[44] Mr. Trengrove, counsel for the fifth and sixth respondents, pointed out the proper approach if words were to be read into a statute by implication. He did so with reference to Rennie NO v Gordon and Another A/A/O7; Bernstein v Bernstein8; NDPP v Mohamed9; Geuking v President of the RSA10 and Masetlha v President of the RSA11. That approach is: words cannot be read into a statute by implication unless the implication is a necessary one in the sense that, without it, effect cannot be given to the statute as it stands. I now consider, in turn, the applicant's submissions.

[45] Mr. Trengrove further submitted that the interpretation of s 19 (3) contended for on behalf of the applicant, would undermine its effectiveness, as a person who is obliged to take measures to prevent or minimise the pollution caused by the hazard he created, can simply circumvent his obligations and the Minister's directive by vacating the land and so escape the Minister's directive, and thereby defeat the purpose of s 19 (3). I agree.

[46] S 1(3) of the NWA provides that when interpreting a provision of the Act, any reasonable interpretation which is consistent with the purpose of the Act as stated in section 2, must be preferred over any alternative interpretation which is inconsistent with that purpose In my view, the restrictive interpretation contended for on behalf of the applicant would not be consistent with the stated purpose of the NWA. Such an interpretation would not only defeat that purpose, but would be at variance with the NEMA principles, the Constitutional and environmental imperatives, and render s 19(3) ineffective. It would clearly lead to a glaring absurdity in that a landholder who caused pollution through an activity that was performed or undertaken by him, can escape his obligations in terms of the directive by simply disposing of the land or by disposing of its interest or control or occupation of the land. That could not have been the intention of the legislature.

[47] In the final analysis, it should therefore be clear that the 'current connection' contended for on behalf of the applicant should refer to the period at the time when the directive was issued, and not subsequent thereto. It therefore follows that the 'reading in' of an implied limitation into s 19(3) is neither necessary nor warranted by the purpose of the NWA.

[48] I am therefore satisfied, and agree with the Department's contention that until the applicant fully complies with the directive, the directive remains valid. It was not issued subsequent to the sale of shares agreement that resulted in the applicant severing ties with the affected land, but was an existing obligation which remained unfulfilled at the time the applicant disposed of its interest in the mine to Pamodzi. The applicant does not contend that it has complied with the directive. The disposal of interest by the applicant could never bring an end to unfulfilled obligations imposed in terms of the directive. As such, there was no duty or responsibility on the Department to withdraw the directive until such time there was proper compliance with the directive. The directive did not, as a result, breach the legality principle.

[49] That brings me to a consideration of the matter purely on the basis of PAJA. In this regard the applicant seeks to review and set aside the directive on the basis that it was not validly issued as there was no delegation of powers by the Minister to the first respondent to issue the directive. In paragraph [3] I pointed out that in the Kosh area there was no management catchment agency. The powers in s 19(3) therefore vested in the Minister. In terms of s 63 of the NWA, the Minister may delegate a power and duty vested in her to, among others, an official of the Deparment by name or the holder of an office in the Department. On 1 November 2005 there was no catchment management agency for the Kosh area. The directive was issued by the Regional Director, which presupposes that there must have been a delegation to him by the Minister of the powers under s 19(3).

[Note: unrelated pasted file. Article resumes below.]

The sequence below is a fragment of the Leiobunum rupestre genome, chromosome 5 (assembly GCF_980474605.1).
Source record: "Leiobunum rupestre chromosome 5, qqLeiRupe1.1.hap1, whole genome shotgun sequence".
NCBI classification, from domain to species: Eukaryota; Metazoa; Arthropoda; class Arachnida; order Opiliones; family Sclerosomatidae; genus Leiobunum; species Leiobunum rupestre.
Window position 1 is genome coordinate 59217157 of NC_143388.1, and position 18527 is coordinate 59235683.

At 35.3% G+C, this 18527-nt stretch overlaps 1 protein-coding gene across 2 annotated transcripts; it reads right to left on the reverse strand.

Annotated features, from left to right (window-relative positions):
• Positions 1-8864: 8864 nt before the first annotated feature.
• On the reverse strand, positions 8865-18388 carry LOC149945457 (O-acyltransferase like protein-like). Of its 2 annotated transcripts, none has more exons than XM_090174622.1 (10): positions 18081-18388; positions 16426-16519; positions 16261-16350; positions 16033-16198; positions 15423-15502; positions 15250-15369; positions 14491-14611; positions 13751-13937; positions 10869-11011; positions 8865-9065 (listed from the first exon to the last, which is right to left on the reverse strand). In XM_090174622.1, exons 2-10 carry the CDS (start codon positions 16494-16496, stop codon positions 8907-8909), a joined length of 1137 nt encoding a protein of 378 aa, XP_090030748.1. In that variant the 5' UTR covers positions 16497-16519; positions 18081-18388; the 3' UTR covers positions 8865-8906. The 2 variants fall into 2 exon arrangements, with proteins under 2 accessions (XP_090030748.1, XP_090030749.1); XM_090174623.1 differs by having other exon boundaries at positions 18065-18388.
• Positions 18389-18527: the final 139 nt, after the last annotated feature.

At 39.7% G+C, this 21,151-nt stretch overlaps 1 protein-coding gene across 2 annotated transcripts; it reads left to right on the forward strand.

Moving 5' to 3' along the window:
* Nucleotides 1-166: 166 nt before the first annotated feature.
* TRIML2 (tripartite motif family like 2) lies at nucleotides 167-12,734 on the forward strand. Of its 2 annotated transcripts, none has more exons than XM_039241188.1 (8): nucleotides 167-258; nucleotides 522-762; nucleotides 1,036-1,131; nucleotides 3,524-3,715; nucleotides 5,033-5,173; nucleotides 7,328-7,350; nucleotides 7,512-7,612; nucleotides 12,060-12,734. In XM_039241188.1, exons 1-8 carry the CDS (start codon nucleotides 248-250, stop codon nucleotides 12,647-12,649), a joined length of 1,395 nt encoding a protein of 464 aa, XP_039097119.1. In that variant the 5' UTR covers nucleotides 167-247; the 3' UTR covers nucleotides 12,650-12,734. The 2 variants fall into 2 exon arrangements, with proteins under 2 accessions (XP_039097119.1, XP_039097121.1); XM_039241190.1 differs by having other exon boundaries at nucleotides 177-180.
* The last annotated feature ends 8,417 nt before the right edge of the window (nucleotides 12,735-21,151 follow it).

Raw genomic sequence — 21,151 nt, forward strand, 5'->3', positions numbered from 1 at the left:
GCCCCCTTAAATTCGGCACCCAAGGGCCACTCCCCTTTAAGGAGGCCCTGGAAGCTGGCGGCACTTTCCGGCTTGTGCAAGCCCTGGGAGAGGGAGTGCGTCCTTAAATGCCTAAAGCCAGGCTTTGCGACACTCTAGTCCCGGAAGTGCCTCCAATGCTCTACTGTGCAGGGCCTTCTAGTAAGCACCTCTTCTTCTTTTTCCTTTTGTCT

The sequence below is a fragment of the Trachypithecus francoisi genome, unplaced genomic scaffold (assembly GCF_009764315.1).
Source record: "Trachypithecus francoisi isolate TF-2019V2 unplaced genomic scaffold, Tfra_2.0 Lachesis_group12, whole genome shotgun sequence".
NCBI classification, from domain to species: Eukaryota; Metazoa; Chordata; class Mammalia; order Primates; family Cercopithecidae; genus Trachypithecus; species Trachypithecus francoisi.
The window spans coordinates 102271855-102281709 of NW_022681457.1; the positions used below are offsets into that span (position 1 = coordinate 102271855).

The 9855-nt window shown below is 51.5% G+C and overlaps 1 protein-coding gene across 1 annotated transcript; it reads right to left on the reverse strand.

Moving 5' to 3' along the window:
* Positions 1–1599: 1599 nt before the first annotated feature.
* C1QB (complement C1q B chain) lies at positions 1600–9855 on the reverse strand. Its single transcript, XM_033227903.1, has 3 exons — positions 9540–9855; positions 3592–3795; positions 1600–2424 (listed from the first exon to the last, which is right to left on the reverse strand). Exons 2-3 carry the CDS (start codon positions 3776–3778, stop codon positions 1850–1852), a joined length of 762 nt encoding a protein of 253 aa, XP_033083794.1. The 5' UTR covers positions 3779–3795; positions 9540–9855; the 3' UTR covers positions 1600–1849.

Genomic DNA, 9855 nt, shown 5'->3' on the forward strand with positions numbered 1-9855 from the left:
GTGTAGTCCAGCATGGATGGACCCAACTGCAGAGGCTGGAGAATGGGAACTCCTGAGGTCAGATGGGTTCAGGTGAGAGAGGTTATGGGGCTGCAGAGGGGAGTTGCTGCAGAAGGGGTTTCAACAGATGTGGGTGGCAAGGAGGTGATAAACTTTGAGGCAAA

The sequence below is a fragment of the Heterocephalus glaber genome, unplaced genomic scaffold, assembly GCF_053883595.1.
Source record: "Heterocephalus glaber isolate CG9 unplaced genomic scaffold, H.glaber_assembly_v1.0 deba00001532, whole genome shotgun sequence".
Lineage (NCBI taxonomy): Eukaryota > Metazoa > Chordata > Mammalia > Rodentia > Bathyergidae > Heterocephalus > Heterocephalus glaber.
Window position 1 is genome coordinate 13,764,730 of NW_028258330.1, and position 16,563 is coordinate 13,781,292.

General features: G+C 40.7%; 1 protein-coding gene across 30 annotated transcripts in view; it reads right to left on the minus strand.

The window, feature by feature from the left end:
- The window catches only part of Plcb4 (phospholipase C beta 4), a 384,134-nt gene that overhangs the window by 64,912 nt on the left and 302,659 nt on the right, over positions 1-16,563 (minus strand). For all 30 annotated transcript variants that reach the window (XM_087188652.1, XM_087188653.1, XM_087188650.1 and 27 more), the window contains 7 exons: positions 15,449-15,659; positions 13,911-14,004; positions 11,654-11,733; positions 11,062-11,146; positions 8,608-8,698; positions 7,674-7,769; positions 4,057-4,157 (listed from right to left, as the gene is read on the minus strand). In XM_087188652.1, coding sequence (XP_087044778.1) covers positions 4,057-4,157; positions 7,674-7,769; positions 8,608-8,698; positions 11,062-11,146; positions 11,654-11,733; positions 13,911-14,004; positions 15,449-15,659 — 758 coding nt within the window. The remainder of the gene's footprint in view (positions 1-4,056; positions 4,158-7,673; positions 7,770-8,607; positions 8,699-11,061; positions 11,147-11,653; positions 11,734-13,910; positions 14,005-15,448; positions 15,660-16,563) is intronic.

[50] In its answering affidavit, the Department has attached what purports to be the Minister's delegation. It is undated and unsigned. It is on this basis that the applicant attacks the purported delegation as being of no force and effect. It is submitted that the Regional Director issued the directive without any lawful authority to do so. Assuming the applicant's contentions to be correct, the directive falls to be reviewed and set aside in terms of s 6(2)(a)(i) of PAJA.

[51] S 7 of PAJA requires the application to be brought without unreasonable delay, and in any event, within 180 days and after having exhausted internal remedies. In this regard the fifth and sixth respondents argued that the application is out of time and internal remedies have not been exhausted. I now consider the jurisdictional factors of s 7 of PAJA.


[52] The applicant submitted that a distinction be made between the decision to issue the directive on 1 November 2005 and the decision refusing to withdraw the directive on 21 September 2009. From that premise it was argued that the 1 November 2005 directive became invalid on 6 January 2009 when the affected land was transferred to Pamodzi. The application was launched a few months later, well within the 180 day period. Therefore, it was argued, there was no need for condonation. I do not agree. With regard to the issuance of the directive, the operative and determinative date is 1 November 2005. The application was made approximately 4 years after the directive was issued, and the application is clearly out of time.